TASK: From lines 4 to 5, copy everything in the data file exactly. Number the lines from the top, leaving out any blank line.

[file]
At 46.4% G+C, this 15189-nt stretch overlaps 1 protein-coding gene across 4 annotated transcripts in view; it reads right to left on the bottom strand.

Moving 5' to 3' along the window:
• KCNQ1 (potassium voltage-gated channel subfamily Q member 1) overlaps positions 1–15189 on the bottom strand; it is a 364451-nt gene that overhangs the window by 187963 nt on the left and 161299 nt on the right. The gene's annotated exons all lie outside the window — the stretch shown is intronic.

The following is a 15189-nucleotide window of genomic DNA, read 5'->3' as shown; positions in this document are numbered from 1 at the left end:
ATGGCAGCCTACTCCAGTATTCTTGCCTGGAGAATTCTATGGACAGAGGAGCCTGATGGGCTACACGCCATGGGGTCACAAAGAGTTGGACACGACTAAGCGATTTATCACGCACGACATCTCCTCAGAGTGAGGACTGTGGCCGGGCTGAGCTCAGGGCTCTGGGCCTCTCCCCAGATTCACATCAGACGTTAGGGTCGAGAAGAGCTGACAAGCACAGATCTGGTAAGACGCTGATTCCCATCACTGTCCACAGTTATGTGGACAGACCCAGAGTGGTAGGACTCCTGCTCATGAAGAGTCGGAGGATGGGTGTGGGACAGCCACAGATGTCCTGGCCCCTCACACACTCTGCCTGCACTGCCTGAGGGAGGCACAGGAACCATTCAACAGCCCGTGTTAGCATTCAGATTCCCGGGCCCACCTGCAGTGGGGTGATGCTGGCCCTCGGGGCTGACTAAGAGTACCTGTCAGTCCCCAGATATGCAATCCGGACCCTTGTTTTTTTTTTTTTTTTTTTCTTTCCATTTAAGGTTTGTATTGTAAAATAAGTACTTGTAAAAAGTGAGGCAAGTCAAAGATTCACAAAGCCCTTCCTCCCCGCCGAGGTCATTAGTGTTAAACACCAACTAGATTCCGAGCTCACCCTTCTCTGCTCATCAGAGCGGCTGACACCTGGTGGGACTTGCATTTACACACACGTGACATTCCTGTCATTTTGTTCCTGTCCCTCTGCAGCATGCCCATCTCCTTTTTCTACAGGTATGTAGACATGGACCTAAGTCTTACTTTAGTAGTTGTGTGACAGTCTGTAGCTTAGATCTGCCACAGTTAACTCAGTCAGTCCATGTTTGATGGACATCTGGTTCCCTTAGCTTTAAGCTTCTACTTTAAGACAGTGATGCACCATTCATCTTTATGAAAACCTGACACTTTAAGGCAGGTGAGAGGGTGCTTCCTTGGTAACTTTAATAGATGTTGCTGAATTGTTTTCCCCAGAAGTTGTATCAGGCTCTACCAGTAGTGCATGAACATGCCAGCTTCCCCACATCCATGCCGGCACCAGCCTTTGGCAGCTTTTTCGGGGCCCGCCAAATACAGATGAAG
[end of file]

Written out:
The following is a 15189-nucleotide window of genomic DNA, read 5'->3' as shown; positions in this document are numbered from 1 at the left end:
ATGGCAGCCTACTCCAGTATTCTTGCCTGGAGAATTCTATGGACAGAGGAGCCTGATGGGCTACACGCCATGGGGTCACAAAGAGTTGGACACGACTAAGCGATTTATCACGCACGACATCTCCTCAGAGTGAGGACTGTGGCCGGGCTGAGCTCAGGGCTCTGGGCCTCTCCCCAGATTCACATCAGACGTTAGGGTCGAGAAGAGCTGACAAGCACAGATCTGGTAAGACGCTGATTCCCATCACTGTCCACAGTTATGTGGACAGACCCAGAGTGGTAGGACTCCTGCTCATGAAGAGTCGGAGGATGGGTGTGGGACAGCCACAGATGTCCTGGCCCCTCACACACTCTGCCTGCACTGCCTGAGGGAGGCACAGGAACCATTCAACAGCCCGTGTTAGCATTCAGATTCCCGGGCCCACCTGCAGTGGGGTGATGCTGGCCCTCGGGGCTGACTAAGAGTACCTGTCAGTCCCCAGATATGCAATCCGGACCCTTGTTTTTTTTTTTTTTTTTTTCTTTCCATTTAAGGTTTGTATTGTAAAATAAGTACTTGTAAAAAGTGAGGCAAGTCAAAGATTCACAAAGCCCTTCCTCCCCGCCGAGGTCATTAGTGTTAAACACCAACTAGATTCCGAGCTCACCCTTCTCTGCTCATCAGAGCGGCTGACACCTGGTGGGACTTGCATTTACACACACGTGACATTCCTGTCATTTTGTTCCTGTCCCTCTGCAGCATGCCCATCTCCTTTTTCTACAGGTATGTAGACATGGACCTAAGTCTTACTTTAGTAGTTGTGTGACAGTCTGTAGCTTAGATCTGCCACAGTTAACTCAGTCAGTCCATGTTTGATGGACATCTGGTTCCCTTAGCTTTAAGCTTCTACTTTAAGACAGTGATGCACCATTCATCTTTATGAAAACCTGACACTTTAAGGCAGGTGAGAGGGTGCTTCCTTGGTAACTTTAATAGATGTTGCTGAATTGTTTTCCCCAGAAGTTGTATCAGGCTCTACCAGTAGTGCATGAACATGCCAGCTTCCCCACATCCATGCCGGCACCAGCCTTTGGCAGCTTTTTCGGGGCCCGCCAAATACAGATGAAG